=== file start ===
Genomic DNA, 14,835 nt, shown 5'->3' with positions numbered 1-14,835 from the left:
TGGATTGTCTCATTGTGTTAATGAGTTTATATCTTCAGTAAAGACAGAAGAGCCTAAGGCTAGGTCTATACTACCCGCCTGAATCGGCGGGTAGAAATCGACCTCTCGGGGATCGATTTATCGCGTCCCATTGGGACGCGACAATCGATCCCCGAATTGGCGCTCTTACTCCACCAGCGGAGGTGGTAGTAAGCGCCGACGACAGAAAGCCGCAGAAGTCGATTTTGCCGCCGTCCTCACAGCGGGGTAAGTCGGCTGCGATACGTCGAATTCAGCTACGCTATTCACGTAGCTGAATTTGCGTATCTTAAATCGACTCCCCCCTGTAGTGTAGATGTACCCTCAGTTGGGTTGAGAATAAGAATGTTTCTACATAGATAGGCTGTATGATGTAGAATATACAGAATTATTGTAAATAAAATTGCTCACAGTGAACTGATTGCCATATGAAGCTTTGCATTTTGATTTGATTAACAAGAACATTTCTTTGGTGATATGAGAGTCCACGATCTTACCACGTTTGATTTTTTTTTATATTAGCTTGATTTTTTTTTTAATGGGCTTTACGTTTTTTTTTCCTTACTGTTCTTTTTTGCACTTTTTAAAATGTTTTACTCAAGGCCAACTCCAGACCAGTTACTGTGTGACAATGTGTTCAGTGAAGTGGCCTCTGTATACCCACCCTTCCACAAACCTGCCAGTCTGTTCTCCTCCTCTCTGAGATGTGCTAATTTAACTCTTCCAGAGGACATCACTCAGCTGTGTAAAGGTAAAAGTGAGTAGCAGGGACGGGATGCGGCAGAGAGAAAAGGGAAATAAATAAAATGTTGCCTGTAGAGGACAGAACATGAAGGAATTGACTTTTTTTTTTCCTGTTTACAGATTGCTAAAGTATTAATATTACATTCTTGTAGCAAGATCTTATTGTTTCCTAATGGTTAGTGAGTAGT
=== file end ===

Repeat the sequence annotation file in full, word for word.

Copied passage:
Genomic DNA, 14,835 nt, shown 5'->3' with positions numbered 1-14,835 from the left:
TGGATTGTCTCATTGTGTTAATGAGTTTATATCTTCAGTAAAGACAGAAGAGCCTAAGGCTAGGTCTATACTACCCGCCTGAATCGGCGGGTAGAAATCGACCTCTCGGGGATCGATTTATCGCGTCCCATTGGGACGCGACAATCGATCCCCGAATTGGCGCTCTTACTCCACCAGCGGAGGTGGTAGTAAGCGCCGACGACAGAAAGCCGCAGAAGTCGATTTTGCCGCCGTCCTCACAGCGGGGTAAGTCGGCTGCGATACGTCGAATTCAGCTACGCTATTCACGTAGCTGAATTTGCGTATCTTAAATCGACTCCCCCCTGTAGTGTAGATGTACCCTCAGTTGGGTTGAGAATAAGAATGTTTCTACATAGATAGGCTGTATGATGTAGAATATACAGAATTATTGTAAATAAAATTGCTCACAGTGAACTGATTGCCATATGAAGCTTTGCATTTTGATTTGATTAACAAGAACATTTCTTTGGTGATATGAGAGTCCACGATCTTACCACGTTTGATTTTTTTTTATATTAGCTTGATTTTTTTTTTAATGGGCTTTACGTTTTTTTTTCCTTACTGTTCTTTTTTGCACTTTTTAAAATGTTTTACTCAAGGCCAACTCCAGACCAGTTACTGTGTGACAATGTGTTCAGTGAAGTGGCCTCTGTATACCCACCCTTCCACAAACCTGCCAGTCTGTTCTCCTCCTCTCTGAGATGTGCTAATTTAACTCTTCCAGAGGACATCACTCAGCTGTGTAAAGGTAAAAGTGAGTAGCAGGGACGGGATGCGGCAGAGAGAAAAGGGAAATAAATAAAATGTTGCCTGTAGAGGACAGAACATGAAGGAATTGACTTTTTTTTTTCCTGTTTACAGATTGCTAAAGTATTAATATTACATTCTTGTAGCAAGATCTTATTGTTTCCTAATGGTTAGTGAGTAGT